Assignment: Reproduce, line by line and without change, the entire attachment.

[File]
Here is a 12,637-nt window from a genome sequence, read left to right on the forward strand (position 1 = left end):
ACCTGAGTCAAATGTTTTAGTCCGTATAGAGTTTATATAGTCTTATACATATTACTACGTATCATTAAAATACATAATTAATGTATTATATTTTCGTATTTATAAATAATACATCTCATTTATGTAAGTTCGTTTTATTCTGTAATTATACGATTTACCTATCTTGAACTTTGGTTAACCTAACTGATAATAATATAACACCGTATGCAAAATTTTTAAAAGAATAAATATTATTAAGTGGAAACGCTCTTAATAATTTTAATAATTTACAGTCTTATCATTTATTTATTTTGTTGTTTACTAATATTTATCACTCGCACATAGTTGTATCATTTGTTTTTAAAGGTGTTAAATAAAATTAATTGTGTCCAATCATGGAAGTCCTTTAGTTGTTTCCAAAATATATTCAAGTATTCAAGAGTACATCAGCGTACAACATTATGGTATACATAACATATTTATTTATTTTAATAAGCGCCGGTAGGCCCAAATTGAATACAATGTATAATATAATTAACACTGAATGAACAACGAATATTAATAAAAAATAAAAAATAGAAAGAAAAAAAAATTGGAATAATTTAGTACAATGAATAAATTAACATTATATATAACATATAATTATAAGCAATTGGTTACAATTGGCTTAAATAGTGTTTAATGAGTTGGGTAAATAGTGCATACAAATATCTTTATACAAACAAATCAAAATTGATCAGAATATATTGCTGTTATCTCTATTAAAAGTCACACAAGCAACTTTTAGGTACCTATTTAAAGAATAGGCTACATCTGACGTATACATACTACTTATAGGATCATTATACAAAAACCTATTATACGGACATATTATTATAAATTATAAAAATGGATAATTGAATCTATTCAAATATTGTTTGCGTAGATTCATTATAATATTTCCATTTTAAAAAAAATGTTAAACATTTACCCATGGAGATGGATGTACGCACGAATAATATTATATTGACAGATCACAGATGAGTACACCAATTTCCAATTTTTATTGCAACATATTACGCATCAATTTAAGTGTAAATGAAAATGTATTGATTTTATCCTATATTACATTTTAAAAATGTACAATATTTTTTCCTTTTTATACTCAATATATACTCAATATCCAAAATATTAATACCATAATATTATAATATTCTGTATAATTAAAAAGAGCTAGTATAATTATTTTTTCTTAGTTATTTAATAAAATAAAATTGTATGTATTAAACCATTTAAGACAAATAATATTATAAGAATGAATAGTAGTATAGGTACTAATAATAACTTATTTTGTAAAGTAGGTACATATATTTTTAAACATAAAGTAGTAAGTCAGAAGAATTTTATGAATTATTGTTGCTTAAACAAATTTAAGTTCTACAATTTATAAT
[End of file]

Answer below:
Here is a 12,637-nt window from a genome sequence, read left to right on the forward strand (position 1 = left end):
ACCTGAGTCAAATGTTTTAGTCCGTATAGAGTTTATATAGTCTTATACATATTACTACGTATCATTAAAATACATAATTAATGTATTATATTTTCGTATTTATAAATAATACATCTCATTTATGTAAGTTCGTTTTATTCTGTAATTATACGATTTACCTATCTTGAACTTTGGTTAACCTAACTGATAATAATATAACACCGTATGCAAAATTTTTAAAAGAATAAATATTATTAAGTGGAAACGCTCTTAATAATTTTAATAATTTACAGTCTTATCATTTATTTATTTTGTTGTTTACTAATATTTATCACTCGCACATAGTTGTATCATTTGTTTTTAAAGGTGTTAAATAAAATTAATTGTGTCCAATCATGGAAGTCCTTTAGTTGTTTCCAAAATATATTCAAGTATTCAAGAGTACATCAGCGTACAACATTATGGTATACATAACATATTTATTTATTTTAATAAGCGCCGGTAGGCCCAAATTGAATACAATGTATAATATAATTAACACTGAATGAACAACGAATATTAATAAAAAATAAAAAATAGAAAGAAAAAAAAATTGGAATAATTTAGTACAATGAATAAATTAACATTATATATAACATATAATTATAAGCAATTGGTTACAATTGGCTTAAATAGTGTTTAATGAGTTGGGTAAATAGTGCATACAAATATCTTTATACAAACAAATCAAAATTGATCAGAATATATTGCTGTTATCTCTATTAAAAGTCACACAAGCAACTTTTAGGTACCTATTTAAAGAATAGGCTACATCTGACGTATACATACTACTTATAGGATCATTATACAAAAACCTATTATACGGACATATTATTATAAATTATAAAAATGGATAATTGAATCTATTCAAATATTGTTTGCGTAGATTCATTATAATATTTCCATTTTAAAAAAAATGTTAAACATTTACCCATGGAGATGGATGTACGCACGAATAATATTATATTGACAGATCACAGATGAGTACACCAATTTCCAATTTTTATTGCAACATATTACGCATCAATTTAAGTGTAAATGAAAATGTATTGATTTTATCCTATATTACATTTTAAAAATGTACAATATTTTTTCCTTTTTATACTCAATATATACTCAATATCCAAAATATTAATACCATAATATTATAATATTCTGTATAATTAAAAAGAGCTAGTATAATTATTTTTTCTTAGTTATTTAATAAAATAAAATTGTATGTATTAAACCATTTAAGACAAATAATATTATAAGAATGAATAGTAGTATAGGTACTAATAATAACTTATTTTGTAAAGTAGGTACATATATTTTTAAACATAAAGTAGTAAGTCAGAAGAATTTTATGAATTATTGTTGCTTAAACAAATTTAAGTTCTACAATTTATAAT